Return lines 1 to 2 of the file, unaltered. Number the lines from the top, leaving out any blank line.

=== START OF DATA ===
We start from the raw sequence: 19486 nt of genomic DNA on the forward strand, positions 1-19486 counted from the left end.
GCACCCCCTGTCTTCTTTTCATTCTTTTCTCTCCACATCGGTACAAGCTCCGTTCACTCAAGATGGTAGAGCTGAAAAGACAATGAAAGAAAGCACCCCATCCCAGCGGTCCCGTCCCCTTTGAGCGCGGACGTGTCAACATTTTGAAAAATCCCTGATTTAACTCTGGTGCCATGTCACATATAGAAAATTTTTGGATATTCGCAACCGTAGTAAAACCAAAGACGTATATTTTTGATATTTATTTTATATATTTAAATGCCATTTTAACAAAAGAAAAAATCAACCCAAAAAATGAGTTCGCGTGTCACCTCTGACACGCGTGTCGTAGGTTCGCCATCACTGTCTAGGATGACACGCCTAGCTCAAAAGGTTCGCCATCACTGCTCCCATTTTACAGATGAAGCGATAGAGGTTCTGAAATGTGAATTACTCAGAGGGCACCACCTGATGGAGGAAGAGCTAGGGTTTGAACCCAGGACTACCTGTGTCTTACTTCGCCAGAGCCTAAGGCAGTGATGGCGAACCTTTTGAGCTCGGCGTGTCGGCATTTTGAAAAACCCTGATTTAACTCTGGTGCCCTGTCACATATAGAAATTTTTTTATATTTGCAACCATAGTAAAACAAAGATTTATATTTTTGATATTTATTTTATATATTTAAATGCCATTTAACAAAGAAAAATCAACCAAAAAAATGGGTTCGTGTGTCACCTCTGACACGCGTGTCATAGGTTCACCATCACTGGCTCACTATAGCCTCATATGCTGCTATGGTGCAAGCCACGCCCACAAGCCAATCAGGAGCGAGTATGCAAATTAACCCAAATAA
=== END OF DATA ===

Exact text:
We start from the raw sequence: 19486 nt of genomic DNA on the forward strand, positions 1-19486 counted from the left end.
GCACCCCCTGTCTTCTTTTCATTCTTTTCTCTCCACATCGGTACAAGCTCCGTTCACTCAAGATGGTAGAGCTGAAAAGACAATGAAAGAAAGCACCCCATCCCAGCGGTCCCGTCCCCTTTGAGCGCGGACGTGTCAACATTTTGAAAAATCCCTGATTTAACTCTGGTGCCATGTCACATATAGAAAATTTTTGGATATTCGCAACCGTAGTAAAACCAAAGACGTATATTTTTGATATTTATTTTATATATTTAAATGCCATTTTAACAAAAGAAAAAATCAACCCAAAAAATGAGTTCGCGTGTCACCTCTGACACGCGTGTCGTAGGTTCGCCATCACTGTCTAGGATGACACGCCTAGCTCAAAAGGTTCGCCATCACTGCTCCCATTTTACAGATGAAGCGATAGAGGTTCTGAAATGTGAATTACTCAGAGGGCACCACCTGATGGAGGAAGAGCTAGGGTTTGAACCCAGGACTACCTGTGTCTTACTTCGCCAGAGCCTAAGGCAGTGATGGCGAACCTTTTGAGCTCGGCGTGTCGGCATTTTGAAAAACCCTGATTTAACTCTGGTGCCCTGTCACATATAGAAATTTTTTTATATTTGCAACCATAGTAAAACAAAGATTTATATTTTTGATATTTATTTTATATATTTAAATGCCATTTAACAAAGAAAAATCAACCAAAAAAATGGGTTCGTGTGTCACCTCTGACACGCGTGTCATAGGTTCACCATCACTGGCTCACTATAGCCTCATATGCTGCTATGGTGCAAGCCACGCCCACAAGCCAATCAGGAGCGAGTATGCAAATTAACCCAAATAA